Poems: Kali Paszkiewicz


I twist my hand out the car window
To feel the ways the wind will slice me up,
It cuts off my fingers so they can
Touch everything at once. My pinkie
Goes towards the stars
Warbling over the black mountain top
Like air bubbles floating toward the surface
Of water.

It wasn’t magic that brought me here
Just a jagged twig thrust through my chest
By my own hands because I was told
Not to play with wands, or sorry, knives,
And I can call her what I want, Siren, pixie,
Demon, witch, but this is no fault of hers.

My thumb went fumbling toward the fog
That was thick like palms pressing
The world into its shape, my middle finger
Skidded across the trees that guarded
Their secrets like sentinels

My secrets started with cigarettes penetrating my lips
Before I went on to men, but I wasn’t satisfied,
Not because it wasn’t ungodly enough
But because I didn’t love the ashes
That were left after the smoke.

My ring finger stayed close to my skirt
So I could clutch myself there and
Fight the urge to reach for her leg,
Or face, hair or lips, or any part of her
That wasn’t me, that wasn’t a man.

My pointer finger lost its way and
Landed in the road to be our cars next victim,
She didn’t even notice when she ran over me
But it didn’t hurt when she broke me open,

It felt human, I think.


The Moth that Haunts the Laundry Room

He Dances to a song by death
In audience of the washing machines
A skipping heartbeat burdened by breath;
Curtain ready to take his final scene.

The tile, his stage, is powdered with dust
That throbs and floats between the cracks.
The sun, a spotlight, in which he is trussed,
Listens for its cue to go to black.

Hamper in hand, towards him I creep.
My feet applaud across the chilly ground.
It seems the price of life is steep
When in suffering is how you’re found.

Free him from his misery, slap him with a shoe,
You can’t care for everything, what’s a moth or two?


Joy Harjo

If yesterday was a place
I think it would be in a saxaphone
In Joy Harjo’s hands,
Where she curled her lips around it
To blow us away on her river
Of stories.

She opened her mouth
And my tears came out.
In each drop was a word
They dripped over my tongue
And I swallowed as if their taste could teach me.

Even as she told us of her mother’s body-
How she washed it
When its heart stopped-
The only death I tasted was memory.

My mother is somewhere in my stomach now
Pulsing with familiarity, like the way a house
Seems to breath when you reach out for it
In the dark.

But it’s not a house anymore, it’s where she keeps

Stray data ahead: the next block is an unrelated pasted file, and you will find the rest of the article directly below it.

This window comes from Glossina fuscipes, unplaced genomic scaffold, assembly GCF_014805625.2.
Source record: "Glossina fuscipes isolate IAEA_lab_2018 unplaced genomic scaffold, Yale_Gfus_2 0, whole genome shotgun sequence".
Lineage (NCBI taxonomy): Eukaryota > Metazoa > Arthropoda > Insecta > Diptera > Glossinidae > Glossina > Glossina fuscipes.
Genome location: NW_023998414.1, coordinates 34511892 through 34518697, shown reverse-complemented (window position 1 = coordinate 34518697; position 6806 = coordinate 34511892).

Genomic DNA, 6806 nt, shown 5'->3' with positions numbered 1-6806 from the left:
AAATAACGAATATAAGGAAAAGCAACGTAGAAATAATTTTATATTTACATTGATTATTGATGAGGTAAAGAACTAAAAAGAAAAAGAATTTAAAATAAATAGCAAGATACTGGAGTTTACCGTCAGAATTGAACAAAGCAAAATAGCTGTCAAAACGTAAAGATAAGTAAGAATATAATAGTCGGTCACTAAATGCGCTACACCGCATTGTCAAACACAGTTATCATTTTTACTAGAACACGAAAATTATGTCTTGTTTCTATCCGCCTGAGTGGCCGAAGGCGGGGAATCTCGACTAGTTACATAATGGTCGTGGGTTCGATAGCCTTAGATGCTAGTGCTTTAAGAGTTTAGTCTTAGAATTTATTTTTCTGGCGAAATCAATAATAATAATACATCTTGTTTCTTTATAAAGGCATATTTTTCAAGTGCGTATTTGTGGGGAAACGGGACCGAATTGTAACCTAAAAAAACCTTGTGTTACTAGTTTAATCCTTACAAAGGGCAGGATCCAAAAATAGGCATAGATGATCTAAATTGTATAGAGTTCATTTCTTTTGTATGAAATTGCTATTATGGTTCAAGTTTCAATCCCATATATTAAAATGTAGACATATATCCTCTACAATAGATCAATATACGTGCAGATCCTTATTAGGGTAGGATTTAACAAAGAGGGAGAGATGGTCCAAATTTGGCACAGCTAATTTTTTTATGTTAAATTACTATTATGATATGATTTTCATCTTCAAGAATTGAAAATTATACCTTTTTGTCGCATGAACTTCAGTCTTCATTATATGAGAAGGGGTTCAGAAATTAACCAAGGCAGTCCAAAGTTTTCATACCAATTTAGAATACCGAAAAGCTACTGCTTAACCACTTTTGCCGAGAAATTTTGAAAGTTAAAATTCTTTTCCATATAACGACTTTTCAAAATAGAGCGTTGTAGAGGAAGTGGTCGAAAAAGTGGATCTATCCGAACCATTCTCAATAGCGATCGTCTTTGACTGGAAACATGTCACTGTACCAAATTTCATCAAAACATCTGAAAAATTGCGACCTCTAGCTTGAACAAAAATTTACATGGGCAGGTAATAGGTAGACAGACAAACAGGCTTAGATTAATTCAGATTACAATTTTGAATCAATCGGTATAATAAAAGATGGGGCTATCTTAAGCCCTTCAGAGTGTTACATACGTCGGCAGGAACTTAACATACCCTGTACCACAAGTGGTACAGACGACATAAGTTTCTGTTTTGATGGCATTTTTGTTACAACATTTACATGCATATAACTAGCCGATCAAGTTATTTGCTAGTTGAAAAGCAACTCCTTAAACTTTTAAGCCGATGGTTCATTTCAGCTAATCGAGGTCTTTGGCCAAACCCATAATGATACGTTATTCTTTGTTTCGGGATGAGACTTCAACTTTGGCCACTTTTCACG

Her hoard of secrets like a dragon, breathing fire
When I step too close.

I vomit her ashes.

If tomorrow was a place,
It would be a pile of dragon’s teeth.


July 6th

On July 6th you come out
To your mom in a Zoe’s kitchen;

she cried.

You’re not sure if it’s
Because her favorite child
Is going to hell
Or because she realized
You’re afraid of her
Power over you.

The truth comes out
In barrel rolls off your tongue
And at first neither of you are phased
Because the truth had always
Been somewhere between you
Hiding in the seems
Of laughs

But then it hits you both
What you’ve admitted to
you want to evaporate

Because you are free
From the womb’s hold
And yet
Disappearing into the air
Around you. Dispersing
Into the queer-web
That her christian eyes
Have spun.

She is the spider
That has caught you
And feeds on your
Obedience, and now
You are starving her.

You were the last
Of your siblings to
Have broken away
Somehow. Your brother
Had always fought
To fly freely, and your sister
Cut herself into oblivion.
We have all shamed
The church.

And this, you think,
Is what makes spiders cry.
Watching their food escape
Their carefully crafted



I was born in soil;
Like a snail shell buried in autumn.
Splitting under the weight of rain
From the crackled brown leaves
Of my mother’s eyes.
I tear the ground
Like an earthquake
A stem bright in the orange
Glaze of sunlight.

I shed green for red;
This forms a scar by my eyebrow,
Gashed so deep in my forehead
It takes all memory.
I wave fog-bitten thoughts
Goodbye as they seep into my roots.

I feel bees like laughter on my lips
Gathering dead skin and words
On the fluff of their legs.
They drag ideas
Over my tongue.
They bring winter like teeth
Snagging my skin.

And when my petals fall, fingers
Come and go, tearing off
Chunks of red with no thought to my loss.
Throw me over cliff tops, omnipotent hands!
Let me fall through the wind,
Let my pedals become snow.

The bees will save me in spring.


Kali Paszkiewicz has been writing poetry since high school, and last year graduated with a BA in English Creative Writing at the University of North Carolina. She’s a part time blogger – prompts, reviews, and helpful resources at thegarrulousgecko.home.blog. Also, she volunteers and contributes to the online journal The Love Story (thelovestory.org). Kali is currently pursuing a Masters degree in Library science at North Carolina Central University.

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